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The History of the Seven Families of the Lake Pipple-Popple
by Edward Lear
Chapter XII

OF WHAT OCCURRED SUBSEQUENTLY

After it was known that the
seven young Parrots,
and the seven young Storks,
and the seven young Geese,
and the seven young Owls,
and the seven young Guinea Pigs,
and the seven young Cats,
and the seven young Fishes,
were all dead, then the Frog, and the Plum-pudding Flea, and the Mouse, and the Clangle-Wangle, and the Blue Boss-Woss, all met together to rejoice over their good fortune. And they collected the seven feathers of the seven young Parrots, and the seven bills of the seven young Storks, and the lettuce, and the cherry; and having placed the latter on the lettuce, and the other objects in a circular arrangement at their base, they danced a hornpipe round all these memorials until they were quite tired; after which they gave a tea-party, and a garden-party, and a ball, and a concert, and then returned to their respective homes full of joy and respect, sympathy, satisfaction, and disgust.

~~~//~~~
Chapter XIII

OF WHAT BECAME OF THE PARENTS OF THE FORTY-NINE CHILDREN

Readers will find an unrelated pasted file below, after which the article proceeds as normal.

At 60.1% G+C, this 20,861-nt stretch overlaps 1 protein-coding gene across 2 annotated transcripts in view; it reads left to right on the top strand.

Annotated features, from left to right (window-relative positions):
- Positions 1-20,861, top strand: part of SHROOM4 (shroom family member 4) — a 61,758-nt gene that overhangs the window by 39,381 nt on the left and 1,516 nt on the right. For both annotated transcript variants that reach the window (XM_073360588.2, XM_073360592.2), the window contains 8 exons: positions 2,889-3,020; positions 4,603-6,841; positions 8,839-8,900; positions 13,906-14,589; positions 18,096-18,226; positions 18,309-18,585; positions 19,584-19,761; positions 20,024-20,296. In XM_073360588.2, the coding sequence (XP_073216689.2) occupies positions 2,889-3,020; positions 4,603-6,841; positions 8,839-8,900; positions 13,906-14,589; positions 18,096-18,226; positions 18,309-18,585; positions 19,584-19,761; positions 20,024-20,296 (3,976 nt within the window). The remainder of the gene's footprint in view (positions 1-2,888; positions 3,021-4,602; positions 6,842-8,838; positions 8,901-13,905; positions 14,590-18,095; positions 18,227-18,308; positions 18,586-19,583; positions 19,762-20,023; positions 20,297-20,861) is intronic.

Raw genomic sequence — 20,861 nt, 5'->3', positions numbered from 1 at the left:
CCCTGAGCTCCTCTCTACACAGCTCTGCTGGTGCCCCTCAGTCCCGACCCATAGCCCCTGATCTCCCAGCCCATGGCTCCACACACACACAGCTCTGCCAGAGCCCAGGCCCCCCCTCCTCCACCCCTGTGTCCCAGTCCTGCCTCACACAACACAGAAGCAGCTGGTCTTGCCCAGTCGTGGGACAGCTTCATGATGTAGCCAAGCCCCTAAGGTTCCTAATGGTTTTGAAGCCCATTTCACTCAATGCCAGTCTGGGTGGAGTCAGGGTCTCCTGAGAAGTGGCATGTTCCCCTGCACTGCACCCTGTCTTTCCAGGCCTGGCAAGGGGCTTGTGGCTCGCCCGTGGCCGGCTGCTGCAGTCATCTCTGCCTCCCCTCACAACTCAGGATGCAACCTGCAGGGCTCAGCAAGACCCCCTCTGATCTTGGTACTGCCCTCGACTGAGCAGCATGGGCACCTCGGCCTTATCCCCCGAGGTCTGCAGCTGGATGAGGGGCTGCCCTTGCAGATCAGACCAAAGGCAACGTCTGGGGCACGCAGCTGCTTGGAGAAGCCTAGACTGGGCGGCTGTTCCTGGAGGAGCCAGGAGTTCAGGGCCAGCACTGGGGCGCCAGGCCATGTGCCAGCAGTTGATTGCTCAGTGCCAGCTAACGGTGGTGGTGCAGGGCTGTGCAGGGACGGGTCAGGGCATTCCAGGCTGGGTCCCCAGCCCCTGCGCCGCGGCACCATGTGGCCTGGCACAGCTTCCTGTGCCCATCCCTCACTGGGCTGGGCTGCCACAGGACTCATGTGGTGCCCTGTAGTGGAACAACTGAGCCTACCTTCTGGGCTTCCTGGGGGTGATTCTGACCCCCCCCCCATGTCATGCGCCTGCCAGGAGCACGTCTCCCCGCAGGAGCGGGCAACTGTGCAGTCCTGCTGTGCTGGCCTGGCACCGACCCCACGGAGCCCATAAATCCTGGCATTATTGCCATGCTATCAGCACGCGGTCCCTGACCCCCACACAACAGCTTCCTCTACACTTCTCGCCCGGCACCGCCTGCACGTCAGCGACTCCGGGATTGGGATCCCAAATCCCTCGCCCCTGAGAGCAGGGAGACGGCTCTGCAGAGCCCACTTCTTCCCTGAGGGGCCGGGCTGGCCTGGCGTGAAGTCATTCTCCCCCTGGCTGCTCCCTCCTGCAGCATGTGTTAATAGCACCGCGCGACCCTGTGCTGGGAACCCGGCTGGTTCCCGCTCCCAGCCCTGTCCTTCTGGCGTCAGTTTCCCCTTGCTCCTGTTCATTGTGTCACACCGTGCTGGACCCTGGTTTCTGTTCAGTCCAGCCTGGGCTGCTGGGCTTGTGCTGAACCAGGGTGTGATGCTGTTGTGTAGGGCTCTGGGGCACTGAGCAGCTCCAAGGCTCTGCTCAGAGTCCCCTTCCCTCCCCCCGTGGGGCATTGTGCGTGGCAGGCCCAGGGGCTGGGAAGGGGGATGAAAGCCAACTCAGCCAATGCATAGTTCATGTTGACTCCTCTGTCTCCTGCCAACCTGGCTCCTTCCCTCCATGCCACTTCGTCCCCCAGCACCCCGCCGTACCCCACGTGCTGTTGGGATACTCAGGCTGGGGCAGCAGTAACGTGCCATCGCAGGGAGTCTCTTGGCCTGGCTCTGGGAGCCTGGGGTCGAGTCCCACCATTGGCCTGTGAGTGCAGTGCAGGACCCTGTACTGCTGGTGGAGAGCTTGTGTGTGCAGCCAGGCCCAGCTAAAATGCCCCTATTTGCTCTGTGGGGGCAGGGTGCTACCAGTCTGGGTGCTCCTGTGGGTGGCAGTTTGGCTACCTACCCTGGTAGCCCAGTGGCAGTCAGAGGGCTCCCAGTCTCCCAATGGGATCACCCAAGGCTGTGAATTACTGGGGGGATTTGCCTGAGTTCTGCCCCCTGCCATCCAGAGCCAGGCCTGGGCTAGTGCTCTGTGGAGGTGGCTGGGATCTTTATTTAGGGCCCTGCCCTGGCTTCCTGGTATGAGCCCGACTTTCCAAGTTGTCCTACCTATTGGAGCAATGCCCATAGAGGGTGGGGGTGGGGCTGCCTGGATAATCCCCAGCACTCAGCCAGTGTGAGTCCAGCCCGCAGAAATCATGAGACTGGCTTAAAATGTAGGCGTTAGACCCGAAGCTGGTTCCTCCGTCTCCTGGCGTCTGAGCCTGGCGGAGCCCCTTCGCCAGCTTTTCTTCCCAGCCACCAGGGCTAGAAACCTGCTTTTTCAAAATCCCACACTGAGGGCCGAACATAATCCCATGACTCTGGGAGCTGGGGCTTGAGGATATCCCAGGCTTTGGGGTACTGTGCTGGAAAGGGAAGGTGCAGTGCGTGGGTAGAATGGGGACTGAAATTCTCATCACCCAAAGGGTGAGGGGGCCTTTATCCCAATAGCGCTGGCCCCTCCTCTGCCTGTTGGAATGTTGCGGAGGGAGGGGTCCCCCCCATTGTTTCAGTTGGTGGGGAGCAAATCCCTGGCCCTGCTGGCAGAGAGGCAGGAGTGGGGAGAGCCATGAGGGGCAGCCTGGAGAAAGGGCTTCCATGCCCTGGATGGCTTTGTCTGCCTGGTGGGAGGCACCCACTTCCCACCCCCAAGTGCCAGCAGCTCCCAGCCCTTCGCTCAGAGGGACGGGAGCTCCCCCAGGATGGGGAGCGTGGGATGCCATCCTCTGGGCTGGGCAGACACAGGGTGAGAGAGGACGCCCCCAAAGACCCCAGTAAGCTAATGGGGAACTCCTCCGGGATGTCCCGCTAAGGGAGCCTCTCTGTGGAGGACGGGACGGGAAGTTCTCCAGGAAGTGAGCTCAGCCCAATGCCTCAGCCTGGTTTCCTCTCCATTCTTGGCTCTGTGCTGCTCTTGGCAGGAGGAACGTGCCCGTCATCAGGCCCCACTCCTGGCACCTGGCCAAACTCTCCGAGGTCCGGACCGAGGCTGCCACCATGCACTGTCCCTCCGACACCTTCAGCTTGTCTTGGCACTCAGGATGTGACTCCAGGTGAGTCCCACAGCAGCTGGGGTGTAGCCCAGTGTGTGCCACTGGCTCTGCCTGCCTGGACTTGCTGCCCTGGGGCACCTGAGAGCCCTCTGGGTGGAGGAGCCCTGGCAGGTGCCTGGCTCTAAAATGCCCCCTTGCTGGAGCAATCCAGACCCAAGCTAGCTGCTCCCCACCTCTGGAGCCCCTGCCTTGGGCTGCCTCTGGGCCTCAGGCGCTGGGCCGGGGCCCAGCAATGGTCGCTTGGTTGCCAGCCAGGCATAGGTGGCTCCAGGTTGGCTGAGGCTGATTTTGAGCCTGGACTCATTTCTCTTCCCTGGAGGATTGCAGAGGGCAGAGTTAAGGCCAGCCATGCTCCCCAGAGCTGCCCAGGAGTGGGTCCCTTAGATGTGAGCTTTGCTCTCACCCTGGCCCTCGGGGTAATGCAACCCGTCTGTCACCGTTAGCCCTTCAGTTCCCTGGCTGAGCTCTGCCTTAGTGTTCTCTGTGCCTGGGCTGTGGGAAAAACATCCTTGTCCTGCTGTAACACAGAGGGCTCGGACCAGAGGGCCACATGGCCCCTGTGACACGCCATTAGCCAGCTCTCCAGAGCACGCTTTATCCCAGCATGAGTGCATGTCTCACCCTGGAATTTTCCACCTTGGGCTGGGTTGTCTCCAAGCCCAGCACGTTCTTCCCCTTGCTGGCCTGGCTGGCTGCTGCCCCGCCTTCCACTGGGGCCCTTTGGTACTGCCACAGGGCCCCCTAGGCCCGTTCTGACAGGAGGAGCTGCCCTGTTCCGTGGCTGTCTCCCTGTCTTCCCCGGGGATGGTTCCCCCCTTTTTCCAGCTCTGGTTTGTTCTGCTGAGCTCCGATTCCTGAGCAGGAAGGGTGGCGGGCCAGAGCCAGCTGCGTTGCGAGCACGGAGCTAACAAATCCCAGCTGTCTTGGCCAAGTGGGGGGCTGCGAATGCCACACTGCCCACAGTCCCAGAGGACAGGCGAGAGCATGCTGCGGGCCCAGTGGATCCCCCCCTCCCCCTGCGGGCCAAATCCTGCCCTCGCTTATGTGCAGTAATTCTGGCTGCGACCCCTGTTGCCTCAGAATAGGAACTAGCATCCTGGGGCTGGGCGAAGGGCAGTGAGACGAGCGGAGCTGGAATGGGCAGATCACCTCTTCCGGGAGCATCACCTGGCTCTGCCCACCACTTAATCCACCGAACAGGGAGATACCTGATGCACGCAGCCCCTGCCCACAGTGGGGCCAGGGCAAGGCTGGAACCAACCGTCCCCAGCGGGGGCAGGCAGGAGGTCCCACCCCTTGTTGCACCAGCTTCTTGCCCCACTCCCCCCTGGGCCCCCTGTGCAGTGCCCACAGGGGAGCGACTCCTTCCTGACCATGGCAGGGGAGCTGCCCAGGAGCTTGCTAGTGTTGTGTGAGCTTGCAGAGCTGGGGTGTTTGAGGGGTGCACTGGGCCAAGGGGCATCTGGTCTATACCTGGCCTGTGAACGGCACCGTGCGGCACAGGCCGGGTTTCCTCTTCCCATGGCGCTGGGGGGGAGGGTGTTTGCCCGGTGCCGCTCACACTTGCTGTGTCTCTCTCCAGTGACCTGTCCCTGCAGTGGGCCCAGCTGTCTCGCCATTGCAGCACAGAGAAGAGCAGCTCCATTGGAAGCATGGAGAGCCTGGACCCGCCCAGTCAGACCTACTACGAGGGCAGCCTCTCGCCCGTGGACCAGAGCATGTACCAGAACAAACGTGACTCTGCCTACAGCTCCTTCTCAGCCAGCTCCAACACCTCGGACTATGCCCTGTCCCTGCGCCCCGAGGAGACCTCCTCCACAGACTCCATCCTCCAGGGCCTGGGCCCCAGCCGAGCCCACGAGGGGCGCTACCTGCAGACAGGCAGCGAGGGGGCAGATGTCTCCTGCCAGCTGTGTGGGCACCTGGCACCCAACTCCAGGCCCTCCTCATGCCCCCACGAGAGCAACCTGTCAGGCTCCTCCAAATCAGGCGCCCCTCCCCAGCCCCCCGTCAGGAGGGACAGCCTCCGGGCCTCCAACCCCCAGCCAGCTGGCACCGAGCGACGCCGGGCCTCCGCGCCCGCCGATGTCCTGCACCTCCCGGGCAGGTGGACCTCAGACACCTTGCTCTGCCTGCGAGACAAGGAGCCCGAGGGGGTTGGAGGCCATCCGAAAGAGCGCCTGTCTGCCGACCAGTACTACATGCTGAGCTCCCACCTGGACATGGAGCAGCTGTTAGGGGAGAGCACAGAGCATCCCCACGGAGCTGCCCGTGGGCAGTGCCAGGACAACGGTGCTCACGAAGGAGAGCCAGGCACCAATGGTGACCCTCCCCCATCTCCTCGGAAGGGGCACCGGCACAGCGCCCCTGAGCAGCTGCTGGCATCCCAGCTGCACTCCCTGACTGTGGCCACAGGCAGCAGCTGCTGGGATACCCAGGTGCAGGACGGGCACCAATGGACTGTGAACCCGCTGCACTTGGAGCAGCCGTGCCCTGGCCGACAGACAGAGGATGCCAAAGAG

BUT when the two old Parrots,
and the two old Storks,
and the two old Geese,
and the two old Owls,
and the two old Guinea Pigs,
and the two old Cats,
and the two old Fishes,
became aware, by reading in the newspapers, of the calamitous extinction of the whole of their families, they refused all further sustenance; and, sending out to various shops, they purchased great quantities of Cayenne pepper and brandy and vinegar and blue sealing-wax, besides seven immense glass bottles with air-tight stoppers. And, having done this, they ate a light supper of brown-bread and Jerusalem artichokes, and took an affecting and formal leave of the whole of their acquaintance, which was very numerous and distinguished and select and responsible and ridiculous.

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